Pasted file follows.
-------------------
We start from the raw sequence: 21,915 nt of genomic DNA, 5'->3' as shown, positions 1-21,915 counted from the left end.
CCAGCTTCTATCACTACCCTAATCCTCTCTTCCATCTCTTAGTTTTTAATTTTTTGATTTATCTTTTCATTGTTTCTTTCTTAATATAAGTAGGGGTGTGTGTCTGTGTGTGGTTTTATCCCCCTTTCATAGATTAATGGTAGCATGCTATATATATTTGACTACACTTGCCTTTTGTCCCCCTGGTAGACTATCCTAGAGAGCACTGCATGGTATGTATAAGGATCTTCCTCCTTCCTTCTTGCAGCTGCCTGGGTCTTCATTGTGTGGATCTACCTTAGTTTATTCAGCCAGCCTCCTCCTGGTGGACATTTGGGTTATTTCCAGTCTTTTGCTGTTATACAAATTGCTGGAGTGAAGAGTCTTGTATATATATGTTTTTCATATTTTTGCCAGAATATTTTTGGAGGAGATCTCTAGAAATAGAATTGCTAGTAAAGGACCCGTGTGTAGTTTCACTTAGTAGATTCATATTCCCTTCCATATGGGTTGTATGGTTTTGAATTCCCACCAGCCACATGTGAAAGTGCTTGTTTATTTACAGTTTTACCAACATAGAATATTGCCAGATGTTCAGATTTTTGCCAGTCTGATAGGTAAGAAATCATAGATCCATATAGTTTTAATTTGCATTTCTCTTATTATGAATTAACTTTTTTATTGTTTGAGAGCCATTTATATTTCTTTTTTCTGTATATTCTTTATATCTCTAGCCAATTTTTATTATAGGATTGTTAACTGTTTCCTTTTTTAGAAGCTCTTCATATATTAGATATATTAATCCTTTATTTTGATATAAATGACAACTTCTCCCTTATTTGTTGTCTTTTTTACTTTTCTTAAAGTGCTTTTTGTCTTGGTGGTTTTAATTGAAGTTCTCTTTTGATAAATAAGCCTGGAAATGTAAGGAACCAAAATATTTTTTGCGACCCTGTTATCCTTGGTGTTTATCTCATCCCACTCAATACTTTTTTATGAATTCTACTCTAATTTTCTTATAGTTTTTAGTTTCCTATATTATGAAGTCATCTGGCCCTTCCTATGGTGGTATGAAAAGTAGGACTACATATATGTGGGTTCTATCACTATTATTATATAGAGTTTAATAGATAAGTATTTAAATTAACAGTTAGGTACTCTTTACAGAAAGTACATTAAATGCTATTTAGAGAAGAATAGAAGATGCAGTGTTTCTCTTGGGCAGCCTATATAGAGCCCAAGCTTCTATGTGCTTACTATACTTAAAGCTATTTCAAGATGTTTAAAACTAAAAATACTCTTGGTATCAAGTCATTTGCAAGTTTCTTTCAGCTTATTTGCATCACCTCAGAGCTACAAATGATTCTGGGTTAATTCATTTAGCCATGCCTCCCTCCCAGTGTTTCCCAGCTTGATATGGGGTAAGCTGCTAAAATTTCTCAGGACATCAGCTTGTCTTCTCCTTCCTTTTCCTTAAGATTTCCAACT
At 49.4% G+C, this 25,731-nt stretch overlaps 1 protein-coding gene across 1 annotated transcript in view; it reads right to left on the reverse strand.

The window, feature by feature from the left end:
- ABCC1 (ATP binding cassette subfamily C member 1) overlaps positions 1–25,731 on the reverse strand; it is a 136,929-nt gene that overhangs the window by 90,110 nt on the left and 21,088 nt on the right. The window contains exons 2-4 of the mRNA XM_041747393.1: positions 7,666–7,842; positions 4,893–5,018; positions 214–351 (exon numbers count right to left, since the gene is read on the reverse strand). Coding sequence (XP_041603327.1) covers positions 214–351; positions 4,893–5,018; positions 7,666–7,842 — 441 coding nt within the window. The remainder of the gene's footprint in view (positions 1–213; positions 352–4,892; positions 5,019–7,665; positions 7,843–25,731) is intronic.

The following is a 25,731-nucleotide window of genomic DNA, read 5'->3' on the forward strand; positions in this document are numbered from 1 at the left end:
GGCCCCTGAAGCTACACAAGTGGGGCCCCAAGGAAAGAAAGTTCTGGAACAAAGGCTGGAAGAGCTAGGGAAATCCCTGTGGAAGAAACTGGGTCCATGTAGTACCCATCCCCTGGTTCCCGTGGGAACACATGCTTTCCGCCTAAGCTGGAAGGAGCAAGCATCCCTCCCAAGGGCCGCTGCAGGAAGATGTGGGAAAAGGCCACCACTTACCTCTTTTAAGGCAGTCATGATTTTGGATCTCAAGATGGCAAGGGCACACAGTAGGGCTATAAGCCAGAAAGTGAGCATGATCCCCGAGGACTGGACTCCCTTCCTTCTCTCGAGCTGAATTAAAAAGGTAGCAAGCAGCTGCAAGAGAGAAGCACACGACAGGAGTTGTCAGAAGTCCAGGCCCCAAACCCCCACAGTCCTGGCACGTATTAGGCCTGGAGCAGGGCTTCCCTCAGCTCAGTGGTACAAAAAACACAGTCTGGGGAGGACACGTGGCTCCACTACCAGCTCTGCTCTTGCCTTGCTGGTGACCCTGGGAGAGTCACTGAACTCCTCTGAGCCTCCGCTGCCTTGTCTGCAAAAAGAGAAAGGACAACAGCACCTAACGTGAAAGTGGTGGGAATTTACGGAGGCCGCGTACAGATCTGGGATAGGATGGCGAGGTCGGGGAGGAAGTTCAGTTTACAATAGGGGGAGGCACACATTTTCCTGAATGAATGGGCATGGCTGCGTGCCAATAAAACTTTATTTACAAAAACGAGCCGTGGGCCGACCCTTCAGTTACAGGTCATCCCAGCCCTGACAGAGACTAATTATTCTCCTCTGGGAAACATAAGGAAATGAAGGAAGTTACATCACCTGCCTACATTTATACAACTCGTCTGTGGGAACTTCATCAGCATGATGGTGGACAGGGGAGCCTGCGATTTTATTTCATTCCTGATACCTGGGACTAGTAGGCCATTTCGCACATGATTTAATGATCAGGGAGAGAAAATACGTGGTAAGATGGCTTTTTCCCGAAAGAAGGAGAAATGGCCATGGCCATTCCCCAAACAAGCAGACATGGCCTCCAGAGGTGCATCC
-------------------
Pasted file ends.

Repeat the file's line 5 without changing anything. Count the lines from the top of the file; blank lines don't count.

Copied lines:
- ABCC1 (ATP binding cassette subfamily C member 1) overlaps positions 1–25,731 on the reverse strand; it is a 136,929-nt gene that overhangs the window by 90,110 nt on the left and 21,088 nt on the right. The window contains exons 2-4 of the mRNA XM_041747393.1: positions 7,666–7,842; positions 4,893–5,018; positions 214–351 (exon numbers count right to left, since the gene is read on the reverse strand). Coding sequence (XP_041603327.1) covers positions 214–351; positions 4,893–5,018; positions 7,666–7,842 — 441 coding nt within the window. The remainder of the gene's footprint in view (positions 1–213; positions 352–4,892; positions 5,019–7,665; positions 7,843–25,731) is intronic.